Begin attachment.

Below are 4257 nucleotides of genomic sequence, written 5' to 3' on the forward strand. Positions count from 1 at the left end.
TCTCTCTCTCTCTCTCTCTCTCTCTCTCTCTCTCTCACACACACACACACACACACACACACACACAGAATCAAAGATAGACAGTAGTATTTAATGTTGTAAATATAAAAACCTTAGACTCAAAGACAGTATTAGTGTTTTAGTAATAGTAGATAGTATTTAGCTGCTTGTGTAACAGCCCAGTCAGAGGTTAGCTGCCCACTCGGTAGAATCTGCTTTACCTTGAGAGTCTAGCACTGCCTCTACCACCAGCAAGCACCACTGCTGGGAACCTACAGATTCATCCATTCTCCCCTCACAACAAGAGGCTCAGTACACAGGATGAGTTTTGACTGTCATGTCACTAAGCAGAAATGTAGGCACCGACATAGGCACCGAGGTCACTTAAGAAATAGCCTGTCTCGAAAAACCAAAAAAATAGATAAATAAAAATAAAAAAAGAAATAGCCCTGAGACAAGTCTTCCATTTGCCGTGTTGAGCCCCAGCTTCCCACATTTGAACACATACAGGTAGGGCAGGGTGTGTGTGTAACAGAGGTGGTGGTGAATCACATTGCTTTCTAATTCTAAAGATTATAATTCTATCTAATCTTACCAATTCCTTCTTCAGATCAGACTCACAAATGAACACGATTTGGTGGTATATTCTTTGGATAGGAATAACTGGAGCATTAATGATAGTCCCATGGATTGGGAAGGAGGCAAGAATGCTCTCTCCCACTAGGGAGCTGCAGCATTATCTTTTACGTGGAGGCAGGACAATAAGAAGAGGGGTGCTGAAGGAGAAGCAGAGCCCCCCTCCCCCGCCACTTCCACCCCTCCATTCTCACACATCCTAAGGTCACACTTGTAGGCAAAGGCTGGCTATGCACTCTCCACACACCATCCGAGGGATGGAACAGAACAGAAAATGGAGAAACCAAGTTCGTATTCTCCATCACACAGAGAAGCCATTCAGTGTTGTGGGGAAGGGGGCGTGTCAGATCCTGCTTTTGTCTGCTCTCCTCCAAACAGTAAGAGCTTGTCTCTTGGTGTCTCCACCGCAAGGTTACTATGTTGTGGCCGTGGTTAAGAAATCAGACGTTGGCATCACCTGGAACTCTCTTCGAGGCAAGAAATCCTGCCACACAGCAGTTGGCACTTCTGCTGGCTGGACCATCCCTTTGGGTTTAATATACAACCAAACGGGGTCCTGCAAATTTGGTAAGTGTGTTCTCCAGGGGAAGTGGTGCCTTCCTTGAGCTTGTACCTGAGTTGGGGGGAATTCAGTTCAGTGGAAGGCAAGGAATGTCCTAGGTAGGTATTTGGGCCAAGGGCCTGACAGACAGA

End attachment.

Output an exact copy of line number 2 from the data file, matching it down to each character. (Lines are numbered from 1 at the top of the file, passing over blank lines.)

TCTCTCTCTCTCTCTCTCTCTCTCTCTCTCTCTCTCACACACACACACACACACACACACACACACAGAATCAAAGATAGACAGTAGTATTTAATGTTGTAAATATAAAAACCTTAGACTCAAAGACAGTATTAGTGTTTTAGTAATAGTAGATAGTATTTAGCTGCTTGTGTAACAGCCCAGTCAGAGGTTAGCTGCCCACTCGGTAGAATCTGCTTTACCTTGAGAGTCTAGCACTGCCTCTACCACCAGCAAGCACCACTGCTGGGAACCTACAGATTCATCCATTCTCCCCTCACAACAAGAGGCTCAGTACACAGGATGAGTTTTGACTGTCATGTCACTAAGCAGAAATGTAGGCACCGACATAGGCACCGAGGTCACTTAAGAAATAGCCTGTCTCGAAAAACCAAAAAAATAGATAAATAAAAATAAAAAAAGAAATAGCCCTGAGACAAGTCTTCCATTTGCCGTGTTGAGCCCCAGCTTCCCACATTTGAACACATACAGGTAGGGCAGGGTGTGTGTGTAACAGAGGTGGTGGTGAATCACATTGCTTTCTAATTCTAAAGATTATAATTCTATCTAATCTTACCAATTCCTTCTTCAGATCAGACTCACAAATGAACACGATTTGGTGGTATATTCTTTGGATAGGAATAACTGGAGCATTAATGATAGTCCCATGGATTGGGAAGGAGGCAAGAATGCTCTCTCCCACTAGGGAGCTGCAGCATTATCTTTTACGTGGAGGCAGGACAATAAGAAGAGGGGTGCTGAAGGAGAAGCAGAGCCCCCCTCCCCCGCCACTTCCACCCCTCCATTCTCACACATCCTAAGGTCACACTTGTAGGCAAAGGCTGGCTATGCACTCTCCACACACCATCCGAGGGATGGAACAGAACAGAAAATGGAGAAACCAAGTTCGTATTCTCCATCACACAGAGAAGCCATTCAGTGTTGTGGGGAAGGGGGCGTGTCAGATCCTGCTTTTGTCTGCTCTCCTCCAAACAGTAAGAGCTTGTCTCTTGGTGTCTCCACCGCAAGGTTACTATGTTGTGGCCGTGGTTAAGAAATCAGACGTTGGCATCACCTGGAACTCTCTTCGAGGCAAGAAATCCTGCCACACAGCAGTTGGCACTTCTGCTGGCTGGACCATCCCTTTGGGTTTAATATACAACCAAACGGGGTCCTGCAAATTTGGTAAGTGTGTTCTCCAGGGGAAGTGGTGCCTTCCTTGAGCTTGTACCTGAGTTGGGGGGAATTCAGTTCAGTGGAAGGCAAGGAATGTCCTAGGTAGGTATTTGGGCCAAGGGCCTGACAGACAGA